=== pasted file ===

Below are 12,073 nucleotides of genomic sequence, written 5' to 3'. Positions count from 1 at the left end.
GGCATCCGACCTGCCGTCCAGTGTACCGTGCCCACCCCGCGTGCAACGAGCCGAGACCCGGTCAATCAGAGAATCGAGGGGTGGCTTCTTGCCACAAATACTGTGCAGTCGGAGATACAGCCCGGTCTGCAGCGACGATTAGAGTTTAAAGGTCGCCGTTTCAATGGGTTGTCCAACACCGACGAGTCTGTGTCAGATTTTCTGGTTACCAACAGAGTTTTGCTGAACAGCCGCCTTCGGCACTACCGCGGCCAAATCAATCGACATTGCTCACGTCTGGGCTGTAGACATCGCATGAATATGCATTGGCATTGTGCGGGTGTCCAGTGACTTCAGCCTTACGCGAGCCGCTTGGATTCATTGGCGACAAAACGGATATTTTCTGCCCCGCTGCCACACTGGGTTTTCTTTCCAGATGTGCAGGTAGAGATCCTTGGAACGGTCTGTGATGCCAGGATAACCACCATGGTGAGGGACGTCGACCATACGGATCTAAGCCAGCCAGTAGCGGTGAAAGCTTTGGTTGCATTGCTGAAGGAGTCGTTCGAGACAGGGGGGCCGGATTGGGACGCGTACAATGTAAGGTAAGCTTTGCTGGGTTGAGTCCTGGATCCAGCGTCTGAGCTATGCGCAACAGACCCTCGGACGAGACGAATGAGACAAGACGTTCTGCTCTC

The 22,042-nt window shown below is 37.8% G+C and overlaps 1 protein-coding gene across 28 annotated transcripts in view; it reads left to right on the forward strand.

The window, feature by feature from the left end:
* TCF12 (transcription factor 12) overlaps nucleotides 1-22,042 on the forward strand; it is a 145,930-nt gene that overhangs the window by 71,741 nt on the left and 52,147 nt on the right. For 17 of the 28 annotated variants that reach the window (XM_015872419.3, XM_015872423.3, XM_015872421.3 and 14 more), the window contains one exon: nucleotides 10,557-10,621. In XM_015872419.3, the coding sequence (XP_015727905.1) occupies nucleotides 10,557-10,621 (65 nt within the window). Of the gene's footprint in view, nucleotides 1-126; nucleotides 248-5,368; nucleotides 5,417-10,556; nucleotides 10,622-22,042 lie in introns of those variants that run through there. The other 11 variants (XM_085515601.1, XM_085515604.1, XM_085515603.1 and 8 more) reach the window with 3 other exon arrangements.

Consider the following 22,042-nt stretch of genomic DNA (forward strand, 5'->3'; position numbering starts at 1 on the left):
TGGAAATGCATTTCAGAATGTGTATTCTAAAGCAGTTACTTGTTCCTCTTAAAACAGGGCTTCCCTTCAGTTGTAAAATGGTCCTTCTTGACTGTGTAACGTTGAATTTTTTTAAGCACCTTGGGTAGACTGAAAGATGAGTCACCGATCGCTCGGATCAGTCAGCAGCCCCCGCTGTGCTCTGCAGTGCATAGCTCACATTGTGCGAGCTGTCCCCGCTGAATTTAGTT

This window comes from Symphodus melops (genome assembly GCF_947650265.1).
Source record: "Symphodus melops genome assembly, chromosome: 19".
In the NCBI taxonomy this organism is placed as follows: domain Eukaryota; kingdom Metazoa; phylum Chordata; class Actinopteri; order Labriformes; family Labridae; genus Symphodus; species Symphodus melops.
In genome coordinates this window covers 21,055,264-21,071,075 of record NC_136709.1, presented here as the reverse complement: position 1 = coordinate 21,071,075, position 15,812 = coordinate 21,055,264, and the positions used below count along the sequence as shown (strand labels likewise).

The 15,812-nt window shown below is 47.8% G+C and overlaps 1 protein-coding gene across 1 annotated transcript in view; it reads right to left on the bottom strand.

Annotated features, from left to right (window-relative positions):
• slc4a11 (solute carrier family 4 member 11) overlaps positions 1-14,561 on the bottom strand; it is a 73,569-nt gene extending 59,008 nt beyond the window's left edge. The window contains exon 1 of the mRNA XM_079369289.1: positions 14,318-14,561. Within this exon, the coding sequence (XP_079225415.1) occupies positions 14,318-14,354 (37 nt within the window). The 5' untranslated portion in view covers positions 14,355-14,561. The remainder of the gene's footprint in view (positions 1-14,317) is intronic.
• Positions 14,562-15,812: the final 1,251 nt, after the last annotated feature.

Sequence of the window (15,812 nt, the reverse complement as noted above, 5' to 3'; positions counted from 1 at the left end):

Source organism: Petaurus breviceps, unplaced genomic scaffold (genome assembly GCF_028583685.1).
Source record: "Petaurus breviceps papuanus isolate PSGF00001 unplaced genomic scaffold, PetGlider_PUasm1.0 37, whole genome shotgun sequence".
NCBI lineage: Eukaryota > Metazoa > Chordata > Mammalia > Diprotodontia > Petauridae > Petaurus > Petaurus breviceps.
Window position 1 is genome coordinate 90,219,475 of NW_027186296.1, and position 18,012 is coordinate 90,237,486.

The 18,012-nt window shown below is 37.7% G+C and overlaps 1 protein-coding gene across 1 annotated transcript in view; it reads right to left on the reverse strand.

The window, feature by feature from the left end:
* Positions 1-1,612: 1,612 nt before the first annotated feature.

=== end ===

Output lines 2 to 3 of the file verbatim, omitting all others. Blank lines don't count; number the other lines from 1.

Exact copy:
GGCATCCGACCTGCCGTCCAGTGTACCGTGCCCACCCCGCGTGCAACGAGCCGAGACCCGGTCAATCAGAGAATCGAGGGGTGGCTTCTTGCCACAAATACTGTGCAGTCGGAGATACAGCCCGGTCTGCAGCGACGATTAGAGTTTAAAGGTCGCCGTTTCAATGGGTTGTCCAACACCGACGAGTCTGTGTCAGATTTTCTGGTTACCAACAGAGTTTTGCTGAACAGCCGCCTTCGGCACTACCGCGGCCAAATCAATCGACATTGCTCACGTCTGGGCTGTAGACATCGCATGAATATGCATTGGCATTGTGCGGGTGTCCAGTGACTTCAGCCTTACGCGAGCCGCTTGGATTCATTGGCGACAAAACGGATATTTTCTGCCCCGCTGCCACACTGGGTTTTCTTTCCAGATGTGCAGGTAGAGATCCTTGGAACGGTCTGTGATGCCAGGATAACCACCATGGTGAGGGACGTCGACCATACGGATCTAAGCCAGCCAGTAGCGGTGAAAGCTTTGGTTGCATTGCTGAAGGAGTCGTTCGAGACAGGGGGGCCGGATTGGGACGCGTACAATGTAAGGTAAGCTTTGCTGGGTTGAGTCCTGGATCCAGCGTCTGAGCTATGCGCAACAGACCCTCGGACGAGACGAATGAGACAAGACGTTCTGCTCTC

The 22,042-nt window shown below is 37.8% G+C and overlaps 1 protein-coding gene across 28 annotated transcripts in view; it reads left to right on the forward strand.